“Institutional underwriters persistently underprice because it is profitable for them,” says Hoberg bluntly. “They would say that they choose the investors whose hands are the strongest, to build a stable investment base for the issuer. But these same institutional investors often sell their shares within days of the IPO, while the average investor holds on to stocks for a long time.”

Hoberg acknowledges that his second hypothesis is controversial. He suggests that underwriters who persistently discount stock prices are better at identifying companies which are undervalued by the public and are able to take advantage of their own access to information not available to the public.

Existing academic work suggests that underwriters know how much an IPO firm is really worth at the time they set the IPO price. Hoberg’s work suggests that underwriters treat good news and bad news regarding the firm’s value differently. Underwriters reveal bad news because it gives them a reason to lower the IPO price, but they may deliberately conceal good news in order to avoid raising the IPO price. This allows them to extract the surplus value associated with this good news in the form of quid pro quos from the institutional investors to whom they allocate these deeply discounted shares. For underwriters, then, knowledge is definitely power—or at least profit.

The practice of persistently discounting stock prices in IPOs has a distinct downside. “There are two effective losers—the issuers and society,” says Hoberg. “The issuers lose because they realize less capital on their IPO when their stock is underpriced. But society loses too, because of the wealth loss involved when that issuing company isn’t able to grow as fast and create as many new jobs. It results in deadweight loss in the economy.” Average investors also lose out when stocks are highly discounted, simply because they are unable to get shares in an oversubscribed offering.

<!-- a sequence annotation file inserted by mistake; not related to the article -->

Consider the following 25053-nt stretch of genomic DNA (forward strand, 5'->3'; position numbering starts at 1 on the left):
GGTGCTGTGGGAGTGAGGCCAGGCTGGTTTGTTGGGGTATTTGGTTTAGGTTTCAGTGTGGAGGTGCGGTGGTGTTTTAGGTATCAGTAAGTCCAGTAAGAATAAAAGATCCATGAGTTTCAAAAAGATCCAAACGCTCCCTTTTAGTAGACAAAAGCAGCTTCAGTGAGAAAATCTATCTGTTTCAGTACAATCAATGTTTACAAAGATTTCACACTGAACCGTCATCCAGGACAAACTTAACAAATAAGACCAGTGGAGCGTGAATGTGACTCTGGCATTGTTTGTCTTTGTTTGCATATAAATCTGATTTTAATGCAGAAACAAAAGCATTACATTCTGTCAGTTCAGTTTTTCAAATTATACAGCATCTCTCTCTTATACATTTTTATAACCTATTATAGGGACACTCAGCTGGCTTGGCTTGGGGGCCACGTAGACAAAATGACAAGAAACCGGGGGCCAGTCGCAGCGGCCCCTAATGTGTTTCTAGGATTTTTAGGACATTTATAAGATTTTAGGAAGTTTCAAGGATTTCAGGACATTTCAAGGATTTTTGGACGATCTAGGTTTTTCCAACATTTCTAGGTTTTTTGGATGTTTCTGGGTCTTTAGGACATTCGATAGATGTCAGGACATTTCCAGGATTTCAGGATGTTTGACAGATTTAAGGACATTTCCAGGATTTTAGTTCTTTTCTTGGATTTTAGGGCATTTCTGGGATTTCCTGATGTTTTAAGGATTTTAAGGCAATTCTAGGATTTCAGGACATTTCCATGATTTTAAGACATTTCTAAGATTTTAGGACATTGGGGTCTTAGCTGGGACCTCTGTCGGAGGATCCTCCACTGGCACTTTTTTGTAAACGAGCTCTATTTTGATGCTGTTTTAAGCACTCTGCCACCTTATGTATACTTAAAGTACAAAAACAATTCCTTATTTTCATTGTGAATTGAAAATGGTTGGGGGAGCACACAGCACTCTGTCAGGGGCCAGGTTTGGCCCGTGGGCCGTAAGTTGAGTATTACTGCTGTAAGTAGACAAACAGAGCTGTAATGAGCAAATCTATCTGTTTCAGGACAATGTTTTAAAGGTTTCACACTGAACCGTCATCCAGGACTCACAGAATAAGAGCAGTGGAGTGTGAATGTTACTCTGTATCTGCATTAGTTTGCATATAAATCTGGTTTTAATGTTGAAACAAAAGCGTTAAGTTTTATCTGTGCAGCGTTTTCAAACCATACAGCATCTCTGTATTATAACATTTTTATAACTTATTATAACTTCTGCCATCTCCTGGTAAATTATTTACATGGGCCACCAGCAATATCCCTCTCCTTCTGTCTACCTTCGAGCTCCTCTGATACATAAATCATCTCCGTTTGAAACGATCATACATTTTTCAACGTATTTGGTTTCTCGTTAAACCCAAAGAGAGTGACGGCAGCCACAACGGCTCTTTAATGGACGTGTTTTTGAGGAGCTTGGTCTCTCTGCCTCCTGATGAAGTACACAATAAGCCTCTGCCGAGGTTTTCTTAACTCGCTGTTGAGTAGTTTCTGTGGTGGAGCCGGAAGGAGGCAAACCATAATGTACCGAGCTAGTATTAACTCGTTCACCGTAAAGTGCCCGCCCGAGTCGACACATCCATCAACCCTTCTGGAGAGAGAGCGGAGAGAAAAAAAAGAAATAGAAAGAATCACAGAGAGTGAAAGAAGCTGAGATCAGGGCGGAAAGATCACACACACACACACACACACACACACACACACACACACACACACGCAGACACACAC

Random allocation, Hoberg believes, would make it much less profitable for underwriters to persistently underprice. “If you take away an underwriter’s ability to profit from allocation, then they would be relying simply on commission for profit. And competition will drive commissions to the right level.”

Hoberg is working on a second paper to discuss the theoretical and policy implications of this study. Hoberg may be reached by e-mail at ghoberg@rhsmith.umd.edu.

Previous Article Table of Contents  

About the University of Maryland's Robert H. Smith School of Business

The Robert H. Smith School of Business is an internationally recognized leader in management education and research. One of 12 colleges and schools at the University of Maryland, College Park, the Smith School offers undergraduate, full-time and part-time MBA, executive MBA, online MBA, specialty master's, PhD and executive education programs, as well as outreach services to the corporate community. The school offers its degree, custom and certification programs in learning locations in North America and Asia.